The first hundred yards took me, wearing floppy hat with scallop shells attached ( I am carrying one for Cathie too) and tears streaming down my cheeks, through the midst of all the bemused tourists and onto the Route napoleon. It is here that the reality of the walk dawns, it is all up hill and quite steep, I find it very hard going and have to stop frequently to catch my breath, take drinks and wet the handkerchief which is under my hat keeping my head cool. Here I meet one of my fellow pilgrims, a German who is very polite and walks with me for a bit but soon I have to release him from the meeting as he is much faster than me.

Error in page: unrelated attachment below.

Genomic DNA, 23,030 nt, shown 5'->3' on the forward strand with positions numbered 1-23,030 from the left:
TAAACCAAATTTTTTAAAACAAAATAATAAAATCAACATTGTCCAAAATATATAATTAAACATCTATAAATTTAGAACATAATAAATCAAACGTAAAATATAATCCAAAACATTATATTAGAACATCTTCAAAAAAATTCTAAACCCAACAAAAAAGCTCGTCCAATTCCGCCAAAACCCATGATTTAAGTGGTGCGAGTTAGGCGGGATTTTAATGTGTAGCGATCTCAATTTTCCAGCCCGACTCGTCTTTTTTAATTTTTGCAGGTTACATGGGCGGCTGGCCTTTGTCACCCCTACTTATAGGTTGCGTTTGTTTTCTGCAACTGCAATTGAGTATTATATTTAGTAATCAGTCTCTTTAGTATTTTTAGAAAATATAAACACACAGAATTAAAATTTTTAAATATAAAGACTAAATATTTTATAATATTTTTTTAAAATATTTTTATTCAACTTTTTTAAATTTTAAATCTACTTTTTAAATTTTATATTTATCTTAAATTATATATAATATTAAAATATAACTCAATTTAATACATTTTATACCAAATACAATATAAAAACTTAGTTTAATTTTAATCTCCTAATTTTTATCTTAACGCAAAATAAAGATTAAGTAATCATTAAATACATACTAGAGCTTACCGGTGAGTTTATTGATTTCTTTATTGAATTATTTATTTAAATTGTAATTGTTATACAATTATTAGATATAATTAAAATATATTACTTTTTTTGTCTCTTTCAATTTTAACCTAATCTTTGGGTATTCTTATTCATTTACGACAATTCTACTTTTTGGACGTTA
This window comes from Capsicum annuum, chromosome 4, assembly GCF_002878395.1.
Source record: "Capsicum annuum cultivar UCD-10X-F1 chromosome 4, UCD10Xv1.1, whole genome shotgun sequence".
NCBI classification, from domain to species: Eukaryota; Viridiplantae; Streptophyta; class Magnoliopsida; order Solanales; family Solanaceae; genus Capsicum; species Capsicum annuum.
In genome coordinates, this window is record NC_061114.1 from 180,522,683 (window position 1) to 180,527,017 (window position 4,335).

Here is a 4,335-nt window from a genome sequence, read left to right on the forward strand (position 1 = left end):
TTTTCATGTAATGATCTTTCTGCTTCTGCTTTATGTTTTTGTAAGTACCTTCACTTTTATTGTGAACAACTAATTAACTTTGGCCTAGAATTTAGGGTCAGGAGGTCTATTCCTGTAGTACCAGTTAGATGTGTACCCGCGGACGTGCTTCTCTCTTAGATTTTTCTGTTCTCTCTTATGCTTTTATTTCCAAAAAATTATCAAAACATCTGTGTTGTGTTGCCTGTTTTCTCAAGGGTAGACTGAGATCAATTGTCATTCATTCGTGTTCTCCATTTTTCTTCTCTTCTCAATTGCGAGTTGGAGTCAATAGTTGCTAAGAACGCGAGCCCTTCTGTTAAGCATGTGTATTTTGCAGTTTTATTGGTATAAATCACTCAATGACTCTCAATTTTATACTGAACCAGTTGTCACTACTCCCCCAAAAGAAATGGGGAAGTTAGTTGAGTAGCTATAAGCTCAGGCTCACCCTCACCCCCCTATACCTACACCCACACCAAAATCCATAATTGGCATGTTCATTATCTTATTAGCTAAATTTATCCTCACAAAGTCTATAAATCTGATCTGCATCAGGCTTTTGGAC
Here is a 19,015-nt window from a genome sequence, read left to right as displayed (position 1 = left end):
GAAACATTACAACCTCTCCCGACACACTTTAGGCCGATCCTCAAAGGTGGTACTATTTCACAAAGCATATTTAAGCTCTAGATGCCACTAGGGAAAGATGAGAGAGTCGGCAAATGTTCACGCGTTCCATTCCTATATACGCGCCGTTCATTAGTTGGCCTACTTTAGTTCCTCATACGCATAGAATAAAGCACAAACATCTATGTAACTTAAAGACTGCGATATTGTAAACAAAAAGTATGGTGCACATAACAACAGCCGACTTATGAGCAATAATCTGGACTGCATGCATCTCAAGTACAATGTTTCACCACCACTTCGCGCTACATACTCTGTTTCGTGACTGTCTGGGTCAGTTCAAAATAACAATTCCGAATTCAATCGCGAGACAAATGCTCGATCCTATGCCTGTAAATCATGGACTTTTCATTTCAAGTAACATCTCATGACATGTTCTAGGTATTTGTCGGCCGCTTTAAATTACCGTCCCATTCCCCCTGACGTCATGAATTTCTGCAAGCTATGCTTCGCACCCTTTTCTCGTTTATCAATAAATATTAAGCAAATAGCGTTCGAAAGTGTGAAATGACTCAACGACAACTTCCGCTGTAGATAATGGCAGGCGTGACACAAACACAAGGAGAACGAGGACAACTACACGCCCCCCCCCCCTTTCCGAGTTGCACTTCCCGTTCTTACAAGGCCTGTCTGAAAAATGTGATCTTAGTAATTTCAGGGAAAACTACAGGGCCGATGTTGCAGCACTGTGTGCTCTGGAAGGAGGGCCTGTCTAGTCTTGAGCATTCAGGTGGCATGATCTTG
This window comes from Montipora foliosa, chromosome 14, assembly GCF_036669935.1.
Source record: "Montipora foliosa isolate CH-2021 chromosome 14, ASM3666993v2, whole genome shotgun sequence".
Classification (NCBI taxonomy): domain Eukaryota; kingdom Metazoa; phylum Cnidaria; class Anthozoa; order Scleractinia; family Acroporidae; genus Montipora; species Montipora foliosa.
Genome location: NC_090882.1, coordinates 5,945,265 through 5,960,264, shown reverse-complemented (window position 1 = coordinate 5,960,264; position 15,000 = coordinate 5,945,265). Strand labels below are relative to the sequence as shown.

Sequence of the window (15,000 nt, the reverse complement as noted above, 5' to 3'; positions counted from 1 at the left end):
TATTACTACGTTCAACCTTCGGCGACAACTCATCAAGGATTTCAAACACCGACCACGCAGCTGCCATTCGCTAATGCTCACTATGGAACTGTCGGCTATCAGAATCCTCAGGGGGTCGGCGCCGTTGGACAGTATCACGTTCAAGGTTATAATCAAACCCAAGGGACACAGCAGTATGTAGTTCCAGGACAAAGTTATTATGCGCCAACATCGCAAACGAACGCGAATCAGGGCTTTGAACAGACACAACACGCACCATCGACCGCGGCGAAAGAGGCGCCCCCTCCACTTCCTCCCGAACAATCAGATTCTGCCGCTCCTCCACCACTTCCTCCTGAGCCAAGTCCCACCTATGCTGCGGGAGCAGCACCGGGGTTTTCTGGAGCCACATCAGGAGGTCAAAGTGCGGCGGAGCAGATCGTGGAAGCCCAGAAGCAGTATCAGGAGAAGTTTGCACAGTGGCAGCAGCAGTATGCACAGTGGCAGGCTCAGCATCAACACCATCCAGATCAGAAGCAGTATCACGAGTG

8 Km. From St. Jean and with dusk approaching the path veers from the asphalt road and I am climbing steeply up a well trodden sheep trail where I start to look for a bit of flat ground to bivouac. Each time I find a suitable spot, I sit to asses the place and am surprised by flocks of sheep being driven up behind me, at the third attempt it is dark and the sheep are all in the appropriate fields and the shepherds home having their evening meals. I pitch my bivvy and settle down for the night, it is now that I see the next problem, the nights down here are very long, my back is too old to lay on the ground for nearly ten hours so I realise that I will have to do some walking in the dark or change my plans for overnighting. I have made a quick sketch of the view back down the mountain to send home to Doug and Amber and now I look back to see the lights of the town twinkling below me and the stars shining above more brightly than I have ever seen them, there is no light pollution up here and the air is unbelievably clean. The night passes slowly but is made bearable by the beauty of everything around me. At 6 am. I have to rise and sit to ease my aching bits and it is then that I start to think seriously about the rest of the walk. I decide that my pack is too heavy at 14 kilos, it seemed OK While practising but on these climbs and at these temperatures it is too much. The answer is inevitable, I must shed some weight and if I loose the bivouac and stay in refuges then the long night / backache problem will also be fixed. After a short experimental walk, the side panniers with bivouac kit are left with a note for any following pilgrims to help themselves and I continue with what turns out to be 10 kilos, this is better. After another 2 Km. I pass the refuge at Orrisson where a young Spanish girl, who also walks much faster than me, informs me that it is uphill for the next 12 Km. and leaves me behind to struggle on alone. At about 8:30 I stop for breakfast, bread cheese and a nectarine, it could be worse. I am sitting at the edge of the road with a very steep slope down at my feet and as I eat I watch buzzards circling - below me! The view in all directions is stupendous, the valleys filled with mist are like some magical sea with the hill tops protruding like islands everywhere, surely I am at the top of the world and there can be no more climbing ahead? If you think you know the meaning of the phrase "false summit" then try this walk and you will find the reality is endless, or so it seems, one walks towards the horizon beyond which there can be no more up but there always is. I am wearing Cathie’s wedding ring on a chain round my neck and as there seems to be no more climb left in me I grip it in my hand and she gives me strength to continue. The guide books warn of winds which are always in your face and true enough, after a while, I am walking into a good force six and I roll up the sleeves of my pilgrim shirt, supplied by Jane ramsey, to reduce the windage, as every little helps and despite the wind it is very hot. An unforeseen danger is the occasional farmer in a pickup truck or sometimes a tourist’s car, they are used to walkers moving to the side as they hear them approach but now, in this wind, the walker can not hear them and is staggering about a bit so they zoom past unexpected and sometimes dangerously close.